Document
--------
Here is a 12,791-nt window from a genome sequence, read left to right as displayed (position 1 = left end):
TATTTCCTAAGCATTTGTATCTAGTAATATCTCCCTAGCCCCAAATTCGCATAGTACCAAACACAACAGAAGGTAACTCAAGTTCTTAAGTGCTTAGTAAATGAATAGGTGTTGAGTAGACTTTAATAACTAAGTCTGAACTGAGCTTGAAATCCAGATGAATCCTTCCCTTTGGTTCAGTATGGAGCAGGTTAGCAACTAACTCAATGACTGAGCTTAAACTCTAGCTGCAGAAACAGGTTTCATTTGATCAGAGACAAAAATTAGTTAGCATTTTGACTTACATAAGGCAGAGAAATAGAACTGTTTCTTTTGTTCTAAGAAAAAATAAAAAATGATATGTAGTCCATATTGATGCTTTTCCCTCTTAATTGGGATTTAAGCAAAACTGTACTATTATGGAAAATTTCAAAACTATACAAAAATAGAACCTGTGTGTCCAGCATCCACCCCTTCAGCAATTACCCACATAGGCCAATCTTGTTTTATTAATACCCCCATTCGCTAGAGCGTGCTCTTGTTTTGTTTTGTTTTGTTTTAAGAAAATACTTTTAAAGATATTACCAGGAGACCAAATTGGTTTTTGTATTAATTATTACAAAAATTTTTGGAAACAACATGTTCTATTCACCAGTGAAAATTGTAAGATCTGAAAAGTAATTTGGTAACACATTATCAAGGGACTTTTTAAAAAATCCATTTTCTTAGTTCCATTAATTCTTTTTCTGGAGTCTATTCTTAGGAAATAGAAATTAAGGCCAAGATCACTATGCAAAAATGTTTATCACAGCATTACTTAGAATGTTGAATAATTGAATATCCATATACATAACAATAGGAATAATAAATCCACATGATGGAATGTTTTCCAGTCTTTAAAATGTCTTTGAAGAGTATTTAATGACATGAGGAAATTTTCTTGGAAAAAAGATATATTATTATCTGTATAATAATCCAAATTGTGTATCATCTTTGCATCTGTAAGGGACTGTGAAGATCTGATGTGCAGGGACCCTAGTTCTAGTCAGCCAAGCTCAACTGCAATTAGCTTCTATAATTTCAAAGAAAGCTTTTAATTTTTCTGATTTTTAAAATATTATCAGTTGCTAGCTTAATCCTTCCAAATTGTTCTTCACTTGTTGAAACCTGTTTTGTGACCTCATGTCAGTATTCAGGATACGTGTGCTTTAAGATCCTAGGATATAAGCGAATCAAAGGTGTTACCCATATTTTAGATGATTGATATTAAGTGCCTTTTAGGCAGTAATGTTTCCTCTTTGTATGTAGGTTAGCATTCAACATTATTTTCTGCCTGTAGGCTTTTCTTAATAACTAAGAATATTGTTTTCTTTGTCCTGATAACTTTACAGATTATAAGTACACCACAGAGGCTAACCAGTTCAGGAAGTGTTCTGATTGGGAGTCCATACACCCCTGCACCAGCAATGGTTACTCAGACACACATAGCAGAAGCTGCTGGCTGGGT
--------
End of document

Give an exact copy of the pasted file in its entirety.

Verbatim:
Here is a 12,791-nt window from a genome sequence, read left to right as displayed (position 1 = left end):
TATTTCCTAAGCATTTGTATCTAGTAATATCTCCCTAGCCCCAAATTCGCATAGTACCAAACACAACAGAAGGTAACTCAAGTTCTTAAGTGCTTAGTAAATGAATAGGTGTTGAGTAGACTTTAATAACTAAGTCTGAACTGAGCTTGAAATCCAGATGAATCCTTCCCTTTGGTTCAGTATGGAGCAGGTTAGCAACTAACTCAATGACTGAGCTTAAACTCTAGCTGCAGAAACAGGTTTCATTTGATCAGAGACAAAAATTAGTTAGCATTTTGACTTACATAAGGCAGAGAAATAGAACTGTTTCTTTTGTTCTAAGAAAAAATAAAAAATGATATGTAGTCCATATTGATGCTTTTCCCTCTTAATTGGGATTTAAGCAAAACTGTACTATTATGGAAAATTTCAAAACTATACAAAAATAGAACCTGTGTGTCCAGCATCCACCCCTTCAGCAATTACCCACATAGGCCAATCTTGTTTTATTAATACCCCCATTCGCTAGAGCGTGCTCTTGTTTTGTTTTGTTTTGTTTTAAGAAAATACTTTTAAAGATATTACCAGGAGACCAAATTGGTTTTTGTATTAATTATTACAAAAATTTTTGGAAACAACATGTTCTATTCACCAGTGAAAATTGTAAGATCTGAAAAGTAATTTGGTAACACATTATCAAGGGACTTTTTAAAAAATCCATTTTCTTAGTTCCATTAATTCTTTTTCTGGAGTCTATTCTTAGGAAATAGAAATTAAGGCCAAGATCACTATGCAAAAATGTTTATCACAGCATTACTTAGAATGTTGAATAATTGAATATCCATATACATAACAATAGGAATAATAAATCCACATGATGGAATGTTTTCCAGTCTTTAAAATGTCTTTGAAGAGTATTTAATGACATGAGGAAATTTTCTTGGAAAAAAGATATATTATTATCTGTATAATAATCCAAATTGTGTATCATCTTTGCATCTGTAAGGGACTGTGAAGATCTGATGTGCAGGGACCCTAGTTCTAGTCAGCCAAGCTCAACTGCAATTAGCTTCTATAATTTCAAAGAAAGCTTTTAATTTTTCTGATTTTTAAAATATTATCAGTTGCTAGCTTAATCCTTCCAAATTGTTCTTCACTTGTTGAAACCTGTTTTGTGACCTCATGTCAGTATTCAGGATACGTGTGCTTTAAGATCCTAGGATATAAGCGAATCAAAGGTGTTACCCATATTTTAGATGATTGATATTAAGTGCCTTTTAGGCAGTAATGTTTCCTCTTTGTATGTAGGTTAGCATTCAACATTATTTTCTGCCTGTAGGCTTTTCTTAATAACTAAGAATATTGTTTTCTTTGTCCTGATAACTTTACAGATTATAAGTACACCACAGAGGCTAACCAGTTCAGGAAGTGTTCTGATTGGGAGTCCATACACCCCTGCACCAGCAATGGTTACTCAGACACACATAGCAGAAGCTGCTGGCTGGGT